The HIS office pursues criminals and terrorists involved in drug trafficking, weapons smuggling, human trafficking, cybercrime, financial crimes and identity fraud. Eliminating this office is the Achilles heel of the abolish ICE campaign. How would anyone defend not pursuing criminal and terrorists? So while those championing the abolition of ICE begin their campaign by focusing on the abuses of ICE’s Enforcement and Removal Operations, the right-wing will focus on how the left supports dropping drug trafficking, weapons smuggling, human trafficking, etc. Pence’s response was just the first missive.
The bill being proposed by Rep. Jayapal would create a commission to look at transitioning some ICE functions to a new agency that would presumably include HIS’s work. This, in fact, is what 19 ICE investigators requested in a letter sent in June to Kirstjen Nielsen, the homeland security secretary. The investigators did not call for the abolition of ICE, as some claim, but rather for separating the investigations division from the immigration enforcement arm so that jurisdictions would no longer refuse to work with them because of the perceived connection to immigration enforcement, which had hindered their ability to investigate cases. But creating a commission would take time and the message of abolishing ICE ignores that subtle proposal. In other words, the campaign is immediately put on the defensive of trying to explain what they mean by abolishing ICE. Long explanations bore and confuse voters; it puts a candidate in a weak position to win an election.
The poll cited earlier supports the argument that a big campaign to abolish ICE could energize conservative voters more than liberal voters particularly if the Republicans accuse liberals, progressives and Democrats as being weak in protecting the public’s safety. The findings showed there is slightly more support than opposition to the federal crackdown on undocumented immigrants. Republicans broadly support the crackdown. Independents lean against it and while more than two-thirds of Democrats say that the crackdown is a bad thing, nearly a quarter say it’s good. I see these results pointing to greater motivation to support ICE’s enforcement activities from Trump supporters than motivation from the liberals to oppose them. The desire for safety from dangerous immigrants, unrealistic as it is given reliable statistics, is so great that 22 % of those who disapprove strongly of Trump’s job as president say that the crackdown on undocumented immigrants is a good thing. And that is based on just concerns about “undocumented” immigrants. The Republicans will focus on how investigations of those involved with drug trafficking, weapons smuggling, human trafficking, and cybercrime would be eliminated. It’s easy to project how a critical portion of the voting public will swing against a candidate that appears to eliminate this protection.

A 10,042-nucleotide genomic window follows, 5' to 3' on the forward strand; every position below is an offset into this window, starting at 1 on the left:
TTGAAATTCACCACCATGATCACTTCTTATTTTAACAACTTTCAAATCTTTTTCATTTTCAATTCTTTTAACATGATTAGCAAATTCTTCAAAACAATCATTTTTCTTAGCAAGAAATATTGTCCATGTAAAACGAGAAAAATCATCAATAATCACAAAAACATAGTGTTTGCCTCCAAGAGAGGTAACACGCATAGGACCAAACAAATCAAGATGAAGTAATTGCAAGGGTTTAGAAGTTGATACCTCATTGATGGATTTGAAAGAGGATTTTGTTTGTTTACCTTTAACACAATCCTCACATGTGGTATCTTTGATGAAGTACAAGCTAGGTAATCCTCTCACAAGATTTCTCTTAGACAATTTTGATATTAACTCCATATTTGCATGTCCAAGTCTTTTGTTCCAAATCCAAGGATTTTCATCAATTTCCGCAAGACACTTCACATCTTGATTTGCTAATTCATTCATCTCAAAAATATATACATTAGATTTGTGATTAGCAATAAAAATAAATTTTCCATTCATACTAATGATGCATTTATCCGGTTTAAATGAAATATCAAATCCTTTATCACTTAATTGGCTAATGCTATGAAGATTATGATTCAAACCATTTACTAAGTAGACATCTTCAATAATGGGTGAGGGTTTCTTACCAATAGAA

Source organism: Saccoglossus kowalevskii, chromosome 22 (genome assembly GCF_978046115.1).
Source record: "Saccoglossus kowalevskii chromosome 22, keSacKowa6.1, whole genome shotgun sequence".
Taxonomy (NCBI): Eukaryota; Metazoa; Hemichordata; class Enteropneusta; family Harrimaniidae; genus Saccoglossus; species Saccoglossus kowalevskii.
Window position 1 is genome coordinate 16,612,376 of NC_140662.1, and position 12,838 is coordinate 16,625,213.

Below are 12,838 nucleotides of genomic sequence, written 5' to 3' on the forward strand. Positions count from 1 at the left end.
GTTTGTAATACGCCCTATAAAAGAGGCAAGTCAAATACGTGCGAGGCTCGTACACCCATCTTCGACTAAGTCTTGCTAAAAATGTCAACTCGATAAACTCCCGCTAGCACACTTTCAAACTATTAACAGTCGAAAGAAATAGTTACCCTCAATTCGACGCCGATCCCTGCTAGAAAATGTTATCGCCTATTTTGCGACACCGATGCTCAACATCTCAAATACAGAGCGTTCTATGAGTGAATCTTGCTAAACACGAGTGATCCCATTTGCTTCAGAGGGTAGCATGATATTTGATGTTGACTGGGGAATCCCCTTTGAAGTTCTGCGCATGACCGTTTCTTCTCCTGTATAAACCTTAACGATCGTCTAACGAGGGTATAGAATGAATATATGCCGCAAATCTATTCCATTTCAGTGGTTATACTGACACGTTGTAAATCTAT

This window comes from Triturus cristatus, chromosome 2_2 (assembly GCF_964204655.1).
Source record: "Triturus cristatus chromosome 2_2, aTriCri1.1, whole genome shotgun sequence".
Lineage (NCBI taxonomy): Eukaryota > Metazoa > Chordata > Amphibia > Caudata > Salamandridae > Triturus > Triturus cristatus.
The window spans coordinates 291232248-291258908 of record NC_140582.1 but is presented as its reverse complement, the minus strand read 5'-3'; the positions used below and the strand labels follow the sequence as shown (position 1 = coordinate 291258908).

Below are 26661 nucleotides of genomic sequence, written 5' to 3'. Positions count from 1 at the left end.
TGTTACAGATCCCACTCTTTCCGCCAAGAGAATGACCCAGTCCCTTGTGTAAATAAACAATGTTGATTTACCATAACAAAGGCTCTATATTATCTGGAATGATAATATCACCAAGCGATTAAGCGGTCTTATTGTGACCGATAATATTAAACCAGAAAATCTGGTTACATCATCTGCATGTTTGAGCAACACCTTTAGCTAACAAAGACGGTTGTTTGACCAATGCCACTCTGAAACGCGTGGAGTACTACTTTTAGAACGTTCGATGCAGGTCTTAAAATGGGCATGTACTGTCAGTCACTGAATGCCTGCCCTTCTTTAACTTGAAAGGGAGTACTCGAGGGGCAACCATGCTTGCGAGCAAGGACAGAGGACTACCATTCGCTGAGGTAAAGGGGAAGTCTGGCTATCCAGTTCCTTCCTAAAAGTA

The moral high ground of protecting the welfare of immigrant families may quickly erode if one’s personal safety is being sacrificed. And that is exactly what the Abolish the ICE Campaign will discover in parts of the country that are not solidly liberal. The result could easily lead to both congressional chambers remaining under Republican control as a critical portion of independents and soft Democrats wish to minimize their public safety threat by retaining ICE’s enforcement against criminal elements.
A better approach in pursuing fair treatment of “undocumented” immigrants is to build on the proposal being made by the ICE investigators to separate the investigations division from the immigration enforcement arm. Remove it from ICE. That would lay bare ICE’s enforcement mechanism and avoid a convoluted explanation for defending ICE’s abolition or transformation into a new agency.
This is admittedly an incremental change, but a winnable one; and, one that opens the door for further changes. It puts the Republican’s on the defensive, because then they have to explain why these offices should not be separated, when ICE’s own officers are saying that the current arrangement endangers public safety.
Most importantly it improves the chances for the Democrats regaining control of one of the chambers.
Don’t aim for the sky without keeping your eye on the ball. It’s not a homerun, but it’s better than striking out. The strategy is to keep in the game.